Extraneous load is of particular importance for HCI and usability. Extraneous cognitive load can be directly manipulated by the designer (van Merriënboer & Ayres, 2005). When an interface is not designed with usability in mind, the extraneous cognitive load is increased, which impedes meaningful learning. From an interface design perspective, poor usability might result in extraneous cognitive load in many forms. For instance, a poor navigation structure might require the learner to extend extra effort to click through an interface to find relevant information. Further, when the interface uses unfamiliar terms that do not align with a user’s mental models or the interface is not consistently designed, the user must exert additional effort toward understanding the interface. Another example of extraneous cognitive load is when a learner does not know how to proceed, so the learner is taken out of their learning flow. Although there are many other examples, each depicts how poor usability taxes cognitive resources. After extraneous cognitive load is controlled for, then mental resources can be shifted to focus on germane cognitive load for building schemas (Sweller et al., 1998).
Distributed cognition and activity theory. While cognitive load theory helps describe the individual interaction of a user experience, other theories and models focus on broader conceptualizations of HCI. The most prominent ones include distributed cognition and activity theory, which take into account the broader context of learning and introduce the role of collaboration between various individuals. Distributed cognition postulates that knowledge is present both within the mind of an individual and across artifacts (Hollan, Hutchins, & Kirsh, 2000). The theory emphasizes “understanding the coordination among individuals and artifacts, that is, to understand how individual agents align and share within a distributed process” (Nardi, 1996, p. 39). From a learning technology perspective, tools are deemed important because they help facilitate cognition through communication across various entities; that is, technology facilitates the flow of knowledge in pursuit of a goal (Boland, Tenkasi, & Te’eni, 1994; Vasiliou, Ioannou, & Zaphiris, 2014). In doing so, the unit of analysis is focused on the function of the system within the broader context (Michaelian & Sutton, 2013). Therefore, user experience is defined as much broader and more collaborative when compared with cognitive load theory.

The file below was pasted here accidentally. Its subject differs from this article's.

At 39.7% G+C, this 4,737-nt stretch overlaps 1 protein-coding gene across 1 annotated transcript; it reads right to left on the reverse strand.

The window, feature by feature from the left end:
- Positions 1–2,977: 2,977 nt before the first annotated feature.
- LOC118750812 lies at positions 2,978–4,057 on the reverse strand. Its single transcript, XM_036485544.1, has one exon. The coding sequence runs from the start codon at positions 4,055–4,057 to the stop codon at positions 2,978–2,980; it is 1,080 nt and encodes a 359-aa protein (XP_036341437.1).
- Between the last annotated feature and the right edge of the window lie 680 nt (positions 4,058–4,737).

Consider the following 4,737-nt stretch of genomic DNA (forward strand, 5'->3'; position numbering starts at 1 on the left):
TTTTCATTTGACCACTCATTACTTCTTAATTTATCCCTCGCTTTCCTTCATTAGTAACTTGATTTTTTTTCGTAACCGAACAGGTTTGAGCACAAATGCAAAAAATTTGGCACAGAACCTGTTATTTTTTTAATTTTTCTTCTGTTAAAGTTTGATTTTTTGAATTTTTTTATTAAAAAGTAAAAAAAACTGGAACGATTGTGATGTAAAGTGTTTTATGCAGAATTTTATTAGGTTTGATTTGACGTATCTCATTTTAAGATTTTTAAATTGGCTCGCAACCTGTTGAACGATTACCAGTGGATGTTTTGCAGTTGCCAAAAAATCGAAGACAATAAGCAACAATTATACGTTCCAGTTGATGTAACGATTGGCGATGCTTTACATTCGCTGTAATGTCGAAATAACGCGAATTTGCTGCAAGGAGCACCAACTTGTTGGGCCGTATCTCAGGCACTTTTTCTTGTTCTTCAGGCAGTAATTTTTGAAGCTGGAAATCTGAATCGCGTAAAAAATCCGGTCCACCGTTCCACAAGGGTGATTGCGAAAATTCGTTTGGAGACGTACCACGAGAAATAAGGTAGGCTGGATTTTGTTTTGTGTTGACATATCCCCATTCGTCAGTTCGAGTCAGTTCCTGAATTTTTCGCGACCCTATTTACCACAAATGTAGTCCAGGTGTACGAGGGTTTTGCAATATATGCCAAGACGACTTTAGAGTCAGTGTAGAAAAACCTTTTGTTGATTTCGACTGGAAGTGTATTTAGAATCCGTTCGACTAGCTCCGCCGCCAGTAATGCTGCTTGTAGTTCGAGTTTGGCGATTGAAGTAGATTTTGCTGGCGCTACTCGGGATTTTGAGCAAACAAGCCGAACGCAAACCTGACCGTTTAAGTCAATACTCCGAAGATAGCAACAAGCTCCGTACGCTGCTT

Activity theory is a similar framework to distributed cognition, but focuses on the activity and specific roles within an interconnected system. Activity theory describes workgroup behavior in terms of a goal-directed hierarchy: activities, actions, and operations (Jonassen & Rohrer-Murphy, 1999). Activities describe the top-level objectives and fulfillment of motives (Kaptelinin, Nardi, & Macaulay, 1999). Within a learning context, these are often technology implementations that subgroups must embrace. An example is the integration of a new LMS or new training approach. Actions are the more specific goal-directed processes and smaller tasks that must be completed in order to complete the overarching activity. Operations describe the automatic cognitive processes that group members complete (Engeström, 2000). However, they do not maintain their own goals, but are rather the unconscious adjustment of actions to the situation at hand (Kaptelinin et al., 1999). In terms of HCI, an implemented technology will be designed to support learning contexts on any or all of these levels for a given objective.